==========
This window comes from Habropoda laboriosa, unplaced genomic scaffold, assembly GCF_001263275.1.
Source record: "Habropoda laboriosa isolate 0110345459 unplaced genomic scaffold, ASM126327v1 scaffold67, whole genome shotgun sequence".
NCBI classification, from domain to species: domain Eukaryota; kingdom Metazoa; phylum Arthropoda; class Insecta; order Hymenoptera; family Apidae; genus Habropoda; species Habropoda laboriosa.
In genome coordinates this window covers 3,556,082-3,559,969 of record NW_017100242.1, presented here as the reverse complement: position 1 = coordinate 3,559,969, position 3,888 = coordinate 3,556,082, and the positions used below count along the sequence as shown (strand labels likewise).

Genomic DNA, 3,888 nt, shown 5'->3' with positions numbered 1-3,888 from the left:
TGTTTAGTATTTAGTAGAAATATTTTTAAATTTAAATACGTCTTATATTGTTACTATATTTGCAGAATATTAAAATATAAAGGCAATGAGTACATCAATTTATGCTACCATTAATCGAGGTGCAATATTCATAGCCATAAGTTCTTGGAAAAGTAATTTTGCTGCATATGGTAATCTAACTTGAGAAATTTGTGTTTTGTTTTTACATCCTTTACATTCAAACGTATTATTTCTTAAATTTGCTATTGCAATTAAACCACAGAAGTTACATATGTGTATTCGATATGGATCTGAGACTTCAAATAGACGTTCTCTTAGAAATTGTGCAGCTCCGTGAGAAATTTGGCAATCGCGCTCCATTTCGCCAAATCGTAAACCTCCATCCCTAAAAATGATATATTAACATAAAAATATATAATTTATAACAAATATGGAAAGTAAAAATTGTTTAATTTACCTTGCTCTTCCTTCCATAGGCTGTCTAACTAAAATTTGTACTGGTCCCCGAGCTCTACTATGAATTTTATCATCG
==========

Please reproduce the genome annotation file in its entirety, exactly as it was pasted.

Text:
This window comes from Habropoda laboriosa, unplaced genomic scaffold, assembly GCF_001263275.1.
Source record: "Habropoda laboriosa isolate 0110345459 unplaced genomic scaffold, ASM126327v1 scaffold67, whole genome shotgun sequence".
NCBI classification, from domain to species: domain Eukaryota; kingdom Metazoa; phylum Arthropoda; class Insecta; order Hymenoptera; family Apidae; genus Habropoda; species Habropoda laboriosa.
In genome coordinates this window covers 3,556,082-3,559,969 of record NW_017100242.1, presented here as the reverse complement: position 1 = coordinate 3,559,969, position 3,888 = coordinate 3,556,082, and the positions used below count along the sequence as shown (strand labels likewise).

Genomic DNA, 3,888 nt, shown 5'->3' with positions numbered 1-3,888 from the left:
TGTTTAGTATTTAGTAGAAATATTTTTAAATTTAAATACGTCTTATATTGTTACTATATTTGCAGAATATTAAAATATAAAGGCAATGAGTACATCAATTTATGCTACCATTAATCGAGGTGCAATATTCATAGCCATAAGTTCTTGGAAAAGTAATTTTGCTGCATATGGTAATCTAACTTGAGAAATTTGTGTTTTGTTTTTACATCCTTTACATTCAAACGTATTATTTCTTAAATTTGCTATTGCAATTAAACCACAGAAGTTACATATGTGTATTCGATATGGATCTGAGACTTCAAATAGACGTTCTCTTAGAAATTGTGCAGCTCCGTGAGAAATTTGGCAATCGCGCTCCATTTCGCCAAATCGTAAACCTCCATCCCTAAAAATGATATATTAACATAAAAATATATAATTTATAACAAATATGGAAAGTAAAAATTGTTTAATTTACCTTGCTCTTCCTTCCATAGGCTGTCTAACTAAAATTTGTACTGGTCCCCGAGCTCTACTATGAATTTTATCATCG